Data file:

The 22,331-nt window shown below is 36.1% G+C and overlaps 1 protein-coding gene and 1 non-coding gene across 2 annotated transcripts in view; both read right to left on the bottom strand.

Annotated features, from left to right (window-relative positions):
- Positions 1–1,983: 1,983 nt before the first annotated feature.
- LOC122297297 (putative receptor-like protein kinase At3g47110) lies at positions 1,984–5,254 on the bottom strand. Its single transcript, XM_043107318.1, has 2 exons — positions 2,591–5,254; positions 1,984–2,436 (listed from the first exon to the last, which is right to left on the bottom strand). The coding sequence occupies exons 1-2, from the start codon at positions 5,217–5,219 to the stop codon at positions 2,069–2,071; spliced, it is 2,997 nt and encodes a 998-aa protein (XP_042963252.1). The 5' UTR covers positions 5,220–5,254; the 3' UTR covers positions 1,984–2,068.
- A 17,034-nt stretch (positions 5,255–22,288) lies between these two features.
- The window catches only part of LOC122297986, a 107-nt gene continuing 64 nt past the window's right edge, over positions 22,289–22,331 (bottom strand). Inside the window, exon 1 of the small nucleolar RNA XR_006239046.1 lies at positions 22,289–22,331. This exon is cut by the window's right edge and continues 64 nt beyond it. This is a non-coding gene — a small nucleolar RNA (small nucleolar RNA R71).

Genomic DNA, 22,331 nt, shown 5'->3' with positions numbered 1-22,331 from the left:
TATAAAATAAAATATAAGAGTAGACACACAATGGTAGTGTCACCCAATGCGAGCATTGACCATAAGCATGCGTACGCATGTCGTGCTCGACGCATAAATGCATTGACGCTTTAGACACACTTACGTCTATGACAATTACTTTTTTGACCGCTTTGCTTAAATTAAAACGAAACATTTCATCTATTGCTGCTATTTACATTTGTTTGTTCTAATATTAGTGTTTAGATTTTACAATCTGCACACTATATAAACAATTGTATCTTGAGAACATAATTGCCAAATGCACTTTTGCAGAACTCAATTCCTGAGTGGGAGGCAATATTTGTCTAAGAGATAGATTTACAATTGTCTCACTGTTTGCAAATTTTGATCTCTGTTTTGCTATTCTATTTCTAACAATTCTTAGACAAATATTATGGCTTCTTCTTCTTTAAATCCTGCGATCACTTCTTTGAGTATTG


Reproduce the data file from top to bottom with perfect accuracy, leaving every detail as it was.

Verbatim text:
The 22,331-nt window shown below is 36.1% G+C and overlaps 1 protein-coding gene and 1 non-coding gene across 2 annotated transcripts in view; both read right to left on the bottom strand.

Annotated features, from left to right (window-relative positions):
- Positions 1–1,983: 1,983 nt before the first annotated feature.
- LOC122297297 (putative receptor-like protein kinase At3g47110) lies at positions 1,984–5,254 on the bottom strand. Its single transcript, XM_043107318.1, has 2 exons — positions 2,591–5,254; positions 1,984–2,436 (listed from the first exon to the last, which is right to left on the bottom strand). The coding sequence occupies exons 1-2, from the start codon at positions 5,217–5,219 to the stop codon at positions 2,069–2,071; spliced, it is 2,997 nt and encodes a 998-aa protein (XP_042963252.1). The 5' UTR covers positions 5,220–5,254; the 3' UTR covers positions 1,984–2,068.
- A 17,034-nt stretch (positions 5,255–22,288) lies between these two features.
- The window catches only part of LOC122297986, a 107-nt gene continuing 64 nt past the window's right edge, over positions 22,289–22,331 (bottom strand). Inside the window, exon 1 of the small nucleolar RNA XR_006239046.1 lies at positions 22,289–22,331. This exon is cut by the window's right edge and continues 64 nt beyond it. This is a non-coding gene — a small nucleolar RNA (small nucleolar RNA R71).

Genomic DNA, 22,331 nt, shown 5'->3' with positions numbered 1-22,331 from the left:
TATAAAATAAAATATAAGAGTAGACACACAATGGTAGTGTCACCCAATGCGAGCATTGACCATAAGCATGCGTACGCATGTCGTGCTCGACGCATAAATGCATTGACGCTTTAGACACACTTACGTCTATGACAATTACTTTTTTGACCGCTTTGCTTAAATTAAAACGAAACATTTCATCTATTGCTGCTATTTACATTTGTTTGTTCTAATATTAGTGTTTAGATTTTACAATCTGCACACTATATAAACAATTGTATCTTGAGAACATAATTGCCAAATGCACTTTTGCAGAACTCAATTCCTGAGTGGGAGGCAATATTTGTCTAAGAGATAGATTTACAATTGTCTCACTGTTTGCAAATTTTGATCTCTGTTTTGCTATTCTATTTCTAACAATTCTTAGACAAATATTATGGCTTCTTCTTCTTTAAATCCTGCGATCACTTCTTTGAGTATTG